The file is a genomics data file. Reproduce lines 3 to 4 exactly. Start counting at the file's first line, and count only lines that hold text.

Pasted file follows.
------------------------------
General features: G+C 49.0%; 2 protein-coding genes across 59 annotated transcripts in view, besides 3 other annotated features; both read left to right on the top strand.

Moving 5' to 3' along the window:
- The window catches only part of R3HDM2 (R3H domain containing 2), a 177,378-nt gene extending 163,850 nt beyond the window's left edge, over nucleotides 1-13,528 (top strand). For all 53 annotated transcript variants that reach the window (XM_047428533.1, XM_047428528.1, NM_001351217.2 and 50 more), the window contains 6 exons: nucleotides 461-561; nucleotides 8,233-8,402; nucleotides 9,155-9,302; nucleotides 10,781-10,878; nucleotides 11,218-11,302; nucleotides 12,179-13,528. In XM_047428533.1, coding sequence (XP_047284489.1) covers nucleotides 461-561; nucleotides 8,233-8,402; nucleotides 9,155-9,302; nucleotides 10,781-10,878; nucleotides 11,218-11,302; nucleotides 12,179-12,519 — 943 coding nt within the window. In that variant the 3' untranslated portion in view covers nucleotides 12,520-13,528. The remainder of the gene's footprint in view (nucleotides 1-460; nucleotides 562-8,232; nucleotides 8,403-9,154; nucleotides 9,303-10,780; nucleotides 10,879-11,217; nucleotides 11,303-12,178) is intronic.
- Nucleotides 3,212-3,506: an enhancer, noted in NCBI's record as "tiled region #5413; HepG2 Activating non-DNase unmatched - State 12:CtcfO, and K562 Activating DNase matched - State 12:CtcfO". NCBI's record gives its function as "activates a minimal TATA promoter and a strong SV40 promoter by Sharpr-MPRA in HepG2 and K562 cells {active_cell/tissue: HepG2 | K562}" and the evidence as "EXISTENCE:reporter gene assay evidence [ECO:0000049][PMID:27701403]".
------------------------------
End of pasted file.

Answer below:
- The window catches only part of R3HDM2 (R3H domain containing 2), a 177,378-nt gene extending 163,850 nt beyond the window's left edge, over nucleotides 1-13,528 (top strand). For all 53 annotated transcript variants that reach the window (XM_047428533.1, XM_047428528.1, NM_001351217.2 and 50 more), the window contains 6 exons: nucleotides 461-561; nucleotides 8,233-8,402; nucleotides 9,155-9,302; nucleotides 10,781-10,878; nucleotides 11,218-11,302; nucleotides 12,179-13,528. In XM_047428533.1, coding sequence (XP_047284489.1) covers nucleotides 461-561; nucleotides 8,233-8,402; nucleotides 9,155-9,302; nucleotides 10,781-10,878; nucleotides 11,218-11,302; nucleotides 12,179-12,519 — 943 coding nt within the window. In that variant the 3' untranslated portion in view covers nucleotides 12,520-13,528. The remainder of the gene's footprint in view (nucleotides 1-460; nucleotides 562-8,232; nucleotides 8,403-9,154; nucleotides 9,303-10,780; nucleotides 10,879-11,217; nucleotides 11,303-12,178) is intronic.
- Nucleotides 3,212-3,506: an enhancer, noted in NCBI's record as "tiled region #5413; HepG2 Activating non-DNase unmatched - State 12:CtcfO, and K562 Activating DNase matched - State 12:CtcfO". NCBI's record gives its function as "activates a minimal TATA promoter and a strong SV40 promoter by Sharpr-MPRA in HepG2 and K562 cells {active_cell/tissue: HepG2 | K562}" and the evidence as "EXISTENCE:reporter gene assay evidence [ECO:0000049][PMID:27701403]".